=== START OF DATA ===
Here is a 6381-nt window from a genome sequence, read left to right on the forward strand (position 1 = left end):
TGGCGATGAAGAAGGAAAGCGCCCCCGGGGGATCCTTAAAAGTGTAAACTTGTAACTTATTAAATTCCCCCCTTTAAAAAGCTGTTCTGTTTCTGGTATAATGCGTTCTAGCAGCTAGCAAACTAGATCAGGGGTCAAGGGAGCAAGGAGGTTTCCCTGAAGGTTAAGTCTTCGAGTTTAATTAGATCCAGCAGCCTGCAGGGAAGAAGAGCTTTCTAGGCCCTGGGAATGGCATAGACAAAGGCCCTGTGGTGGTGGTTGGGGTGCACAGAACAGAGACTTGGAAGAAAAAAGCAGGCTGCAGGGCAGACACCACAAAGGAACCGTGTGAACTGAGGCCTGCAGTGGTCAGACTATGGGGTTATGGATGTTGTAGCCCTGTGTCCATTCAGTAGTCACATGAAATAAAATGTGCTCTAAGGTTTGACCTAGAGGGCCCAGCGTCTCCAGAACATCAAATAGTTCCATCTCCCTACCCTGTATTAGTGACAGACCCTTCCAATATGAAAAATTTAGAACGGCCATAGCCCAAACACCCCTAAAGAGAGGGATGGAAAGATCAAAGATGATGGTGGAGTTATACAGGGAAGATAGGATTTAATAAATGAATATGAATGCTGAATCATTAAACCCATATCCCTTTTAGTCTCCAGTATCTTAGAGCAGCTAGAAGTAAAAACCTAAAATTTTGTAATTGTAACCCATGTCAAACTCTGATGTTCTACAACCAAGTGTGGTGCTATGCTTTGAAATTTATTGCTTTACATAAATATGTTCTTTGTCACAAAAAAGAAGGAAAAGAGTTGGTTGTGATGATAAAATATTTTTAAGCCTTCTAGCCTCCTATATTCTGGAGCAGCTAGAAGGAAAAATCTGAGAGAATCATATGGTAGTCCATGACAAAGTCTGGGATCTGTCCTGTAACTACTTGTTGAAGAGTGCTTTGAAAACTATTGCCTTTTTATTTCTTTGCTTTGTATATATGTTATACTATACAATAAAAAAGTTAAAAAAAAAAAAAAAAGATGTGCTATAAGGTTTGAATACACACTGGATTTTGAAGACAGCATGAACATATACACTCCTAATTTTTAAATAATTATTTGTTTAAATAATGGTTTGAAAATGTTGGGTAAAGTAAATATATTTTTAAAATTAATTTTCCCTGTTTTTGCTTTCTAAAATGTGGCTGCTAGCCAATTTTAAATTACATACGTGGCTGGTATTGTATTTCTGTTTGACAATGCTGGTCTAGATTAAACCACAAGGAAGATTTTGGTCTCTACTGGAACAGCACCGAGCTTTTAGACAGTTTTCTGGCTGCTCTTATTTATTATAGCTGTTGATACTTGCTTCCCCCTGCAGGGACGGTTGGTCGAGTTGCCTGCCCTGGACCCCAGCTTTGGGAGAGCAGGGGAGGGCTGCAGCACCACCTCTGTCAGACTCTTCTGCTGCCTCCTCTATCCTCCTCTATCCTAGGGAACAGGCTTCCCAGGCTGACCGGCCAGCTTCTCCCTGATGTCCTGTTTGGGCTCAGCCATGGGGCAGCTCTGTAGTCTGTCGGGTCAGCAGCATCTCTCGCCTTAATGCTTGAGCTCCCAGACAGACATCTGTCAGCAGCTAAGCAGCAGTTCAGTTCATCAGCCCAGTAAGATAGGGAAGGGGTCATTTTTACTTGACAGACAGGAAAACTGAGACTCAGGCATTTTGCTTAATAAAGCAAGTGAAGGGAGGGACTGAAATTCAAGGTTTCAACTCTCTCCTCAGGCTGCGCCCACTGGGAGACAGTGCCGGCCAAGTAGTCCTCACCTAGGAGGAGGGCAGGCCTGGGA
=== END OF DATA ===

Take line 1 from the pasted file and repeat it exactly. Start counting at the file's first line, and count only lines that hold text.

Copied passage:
Here is a 6381-nt window from a genome sequence, read left to right on the forward strand (position 1 = left end):